Es indigenous to southern and eastern South Africa, although it is naturalized in many parts of the world. There Aptenia cordifolia grows in shady and humid places, generally under trees. Curiously, while there is a small plant, in cultivation, by giving it a large amount of water and sun, Aptenia cordifolia becomes a huge and very invasive plant in a short time, capable of covering entire areas.
How to Grow and Care for Aptenia cordifolia (Baby sun rose)
How to Grow Aptenia cordifolia (Baby sun rose)
Aptenia cordifolia is a slow grower so even if it can be propagated by its seeds, this method is not recommended. To propagate from the seeds, plant the seeds in a well-draining soil mixture. This method can be used outdoors. In cooler areas, indoor propagating is recommended.
When propagating Baby Sun Rose from cuttings, cut a leaf from the mother plant carefully with a clean knife or scissors. Before replanting, wait for a few days to allow it to callous. Use well-draining soil for your new Aptenia cordifolia plant. Don’t forget to water when the soil dries out.
When propagating Baby Sun Rose with leaves. You should get a leave carefully from the mother plant. It should be a healthy leave that has no part left on the stem. In this way, the propagation will work. Before replanting, wait for a few days to allow it to callous. Use well-draining soil for your new Aptenia cordifolia succulent plant. Don't forget to water when the soil dries out.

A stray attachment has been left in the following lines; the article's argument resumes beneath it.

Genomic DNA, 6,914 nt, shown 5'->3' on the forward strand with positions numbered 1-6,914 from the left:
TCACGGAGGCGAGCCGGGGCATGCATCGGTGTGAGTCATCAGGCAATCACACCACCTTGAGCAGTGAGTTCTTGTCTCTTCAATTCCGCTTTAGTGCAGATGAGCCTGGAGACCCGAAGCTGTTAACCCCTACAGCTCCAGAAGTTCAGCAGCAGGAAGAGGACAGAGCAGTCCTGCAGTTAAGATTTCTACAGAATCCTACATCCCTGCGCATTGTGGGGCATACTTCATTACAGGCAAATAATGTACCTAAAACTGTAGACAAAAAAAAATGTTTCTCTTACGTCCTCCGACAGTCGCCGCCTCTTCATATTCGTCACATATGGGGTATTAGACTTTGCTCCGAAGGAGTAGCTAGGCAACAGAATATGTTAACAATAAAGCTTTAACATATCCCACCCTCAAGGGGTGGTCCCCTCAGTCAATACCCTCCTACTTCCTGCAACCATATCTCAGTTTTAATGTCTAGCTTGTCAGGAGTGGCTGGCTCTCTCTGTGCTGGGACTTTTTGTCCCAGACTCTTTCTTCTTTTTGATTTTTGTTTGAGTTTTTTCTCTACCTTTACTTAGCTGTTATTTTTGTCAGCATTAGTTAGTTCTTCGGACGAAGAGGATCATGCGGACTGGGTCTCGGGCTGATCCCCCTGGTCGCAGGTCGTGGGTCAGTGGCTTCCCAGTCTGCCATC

Baby Sun Rose propagates from offsets. To be able to propagate from the mother plant, you might wait several years for the main Aptenia cordifolia plant to produce an offset. To start this process, use a sharp knife and remove an offset from the main plant. When you remove the offset, clean the extra soil from it. Before replanting, wait for a few days to allow it to callous. Use well-draining soil for your new Aptenia cordifolia succulent plant. Don't forget to water when the soil dries out.
How to Care for Aptenia cordifolia (Baby sun rose)
can grow in partial shade in warmer regions, but avoid full shade because flowers need full sun to flourish. Nevertheless, the Aptenia cordifolia plant and the flowers must be protected from direct sunlight.
Aptenia cordifolia does not need a specific soil, as it supports a wide pH range and supports salinity. Like all succulents, Aptenia cordifolia prefers them to drain well, but it is not even necessary, since Aptenia cordifolia tolerates somewhat flooded soils as long as they do not continue to be so in the dormant season. For rapid growth and not to depend too much on compost, a high percentage of organic matter is recommended.
Although it is a succulent, Aptenia cordifolia needs much more water than most. In this aspect, Aptenia cordifolia must be treated as a normal plant, not allowing the substrate to dry out completely between waterings. That is not to say that Aptenia cordifolia will not tolerate drought, but it will have smaller, yellowish leaves and will grow much less. You just have to control the watering a little more in winter, when it goes into dormancy.